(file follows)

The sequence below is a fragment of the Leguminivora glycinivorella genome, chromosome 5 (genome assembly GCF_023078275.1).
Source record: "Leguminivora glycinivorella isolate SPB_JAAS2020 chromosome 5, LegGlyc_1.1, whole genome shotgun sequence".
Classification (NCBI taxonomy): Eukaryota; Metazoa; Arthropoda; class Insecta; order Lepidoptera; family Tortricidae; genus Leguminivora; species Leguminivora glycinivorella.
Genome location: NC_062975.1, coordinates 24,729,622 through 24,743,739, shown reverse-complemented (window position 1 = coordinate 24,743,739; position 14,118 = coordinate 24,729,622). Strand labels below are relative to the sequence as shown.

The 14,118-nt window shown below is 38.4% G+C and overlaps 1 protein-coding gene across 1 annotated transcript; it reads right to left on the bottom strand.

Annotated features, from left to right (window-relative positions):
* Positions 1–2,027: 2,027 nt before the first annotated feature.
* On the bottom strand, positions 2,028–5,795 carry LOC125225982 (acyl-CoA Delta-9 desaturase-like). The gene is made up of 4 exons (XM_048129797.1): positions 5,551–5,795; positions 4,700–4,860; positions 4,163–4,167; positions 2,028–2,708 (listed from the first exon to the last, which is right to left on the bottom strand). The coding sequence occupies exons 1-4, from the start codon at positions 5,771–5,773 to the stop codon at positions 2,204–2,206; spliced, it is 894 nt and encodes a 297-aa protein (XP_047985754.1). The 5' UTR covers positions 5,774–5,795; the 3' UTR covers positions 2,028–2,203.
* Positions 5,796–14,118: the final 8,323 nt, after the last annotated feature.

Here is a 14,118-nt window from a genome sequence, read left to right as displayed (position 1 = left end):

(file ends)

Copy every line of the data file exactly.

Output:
The sequence below is a fragment of the Leguminivora glycinivorella genome, chromosome 5 (genome assembly GCF_023078275.1).
Source record: "Leguminivora glycinivorella isolate SPB_JAAS2020 chromosome 5, LegGlyc_1.1, whole genome shotgun sequence".
Classification (NCBI taxonomy): Eukaryota; Metazoa; Arthropoda; class Insecta; order Lepidoptera; family Tortricidae; genus Leguminivora; species Leguminivora glycinivorella.
Genome location: NC_062975.1, coordinates 24,729,622 through 24,743,739, shown reverse-complemented (window position 1 = coordinate 24,743,739; position 14,118 = coordinate 24,729,622). Strand labels below are relative to the sequence as shown.

The 14,118-nt window shown below is 38.4% G+C and overlaps 1 protein-coding gene across 1 annotated transcript; it reads right to left on the bottom strand.

Annotated features, from left to right (window-relative positions):
* Positions 1–2,027: 2,027 nt before the first annotated feature.
* On the bottom strand, positions 2,028–5,795 carry LOC125225982 (acyl-CoA Delta-9 desaturase-like). The gene is made up of 4 exons (XM_048129797.1): positions 5,551–5,795; positions 4,700–4,860; positions 4,163–4,167; positions 2,028–2,708 (listed from the first exon to the last, which is right to left on the bottom strand). The coding sequence occupies exons 1-4, from the start codon at positions 5,771–5,773 to the stop codon at positions 2,204–2,206; spliced, it is 894 nt and encodes a 297-aa protein (XP_047985754.1). The 5' UTR covers positions 5,774–5,795; the 3' UTR covers positions 2,028–2,203.
* Positions 5,796–14,118: the final 8,323 nt, after the last annotated feature.

Here is a 14,118-nt window from a genome sequence, read left to right as displayed (position 1 = left end):